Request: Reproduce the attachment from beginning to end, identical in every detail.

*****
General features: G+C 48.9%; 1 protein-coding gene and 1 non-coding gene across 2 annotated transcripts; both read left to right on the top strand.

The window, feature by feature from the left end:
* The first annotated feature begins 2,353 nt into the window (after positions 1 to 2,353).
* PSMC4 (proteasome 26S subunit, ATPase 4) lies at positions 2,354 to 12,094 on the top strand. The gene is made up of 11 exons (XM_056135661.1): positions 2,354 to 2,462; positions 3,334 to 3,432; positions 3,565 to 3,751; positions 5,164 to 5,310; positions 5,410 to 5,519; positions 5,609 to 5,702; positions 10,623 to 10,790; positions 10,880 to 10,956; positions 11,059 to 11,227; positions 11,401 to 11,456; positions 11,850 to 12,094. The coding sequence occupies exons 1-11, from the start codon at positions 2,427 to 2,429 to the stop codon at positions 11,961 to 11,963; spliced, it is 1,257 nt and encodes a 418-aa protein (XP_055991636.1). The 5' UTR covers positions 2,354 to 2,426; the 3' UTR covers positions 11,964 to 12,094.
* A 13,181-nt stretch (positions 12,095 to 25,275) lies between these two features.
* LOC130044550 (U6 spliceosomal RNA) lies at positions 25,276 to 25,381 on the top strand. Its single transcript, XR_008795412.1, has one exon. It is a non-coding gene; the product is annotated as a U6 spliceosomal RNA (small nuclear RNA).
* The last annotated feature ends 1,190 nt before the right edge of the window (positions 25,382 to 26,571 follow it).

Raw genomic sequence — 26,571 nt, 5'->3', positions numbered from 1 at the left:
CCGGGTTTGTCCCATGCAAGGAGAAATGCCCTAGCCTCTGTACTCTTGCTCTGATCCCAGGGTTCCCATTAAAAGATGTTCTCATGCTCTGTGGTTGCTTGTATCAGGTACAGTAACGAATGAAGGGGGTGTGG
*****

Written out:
General features: G+C 48.9%; 1 protein-coding gene and 1 non-coding gene across 2 annotated transcripts; both read left to right on the top strand.

The window, feature by feature from the left end:
* The first annotated feature begins 2,353 nt into the window (after positions 1 to 2,353).
* PSMC4 (proteasome 26S subunit, ATPase 4) lies at positions 2,354 to 12,094 on the top strand. The gene is made up of 11 exons (XM_056135661.1): positions 2,354 to 2,462; positions 3,334 to 3,432; positions 3,565 to 3,751; positions 5,164 to 5,310; positions 5,410 to 5,519; positions 5,609 to 5,702; positions 10,623 to 10,790; positions 10,880 to 10,956; positions 11,059 to 11,227; positions 11,401 to 11,456; positions 11,850 to 12,094. The coding sequence occupies exons 1-11, from the start codon at positions 2,427 to 2,429 to the stop codon at positions 11,961 to 11,963; spliced, it is 1,257 nt and encodes a 418-aa protein (XP_055991636.1). The 5' UTR covers positions 2,354 to 2,426; the 3' UTR covers positions 11,964 to 12,094.
* A 13,181-nt stretch (positions 12,095 to 25,275) lies between these two features.
* LOC130044550 (U6 spliceosomal RNA) lies at positions 25,276 to 25,381 on the top strand. Its single transcript, XR_008795412.1, has one exon. It is a non-coding gene; the product is annotated as a U6 spliceosomal RNA (small nuclear RNA).
* The last annotated feature ends 1,190 nt before the right edge of the window (positions 25,382 to 26,571 follow it).

Raw genomic sequence — 26,571 nt, 5'->3', positions numbered from 1 at the left:
CCGGGTTTGTCCCATGCAAGGAGAAATGCCCTAGCCTCTGTACTCTTGCTCTGATCCCAGGGTTCCCATTAAAAGATGTTCTCATGCTCTGTGGTTGCTTGTATCAGGTACAGTAACGAATGAAGGGGGTGTGG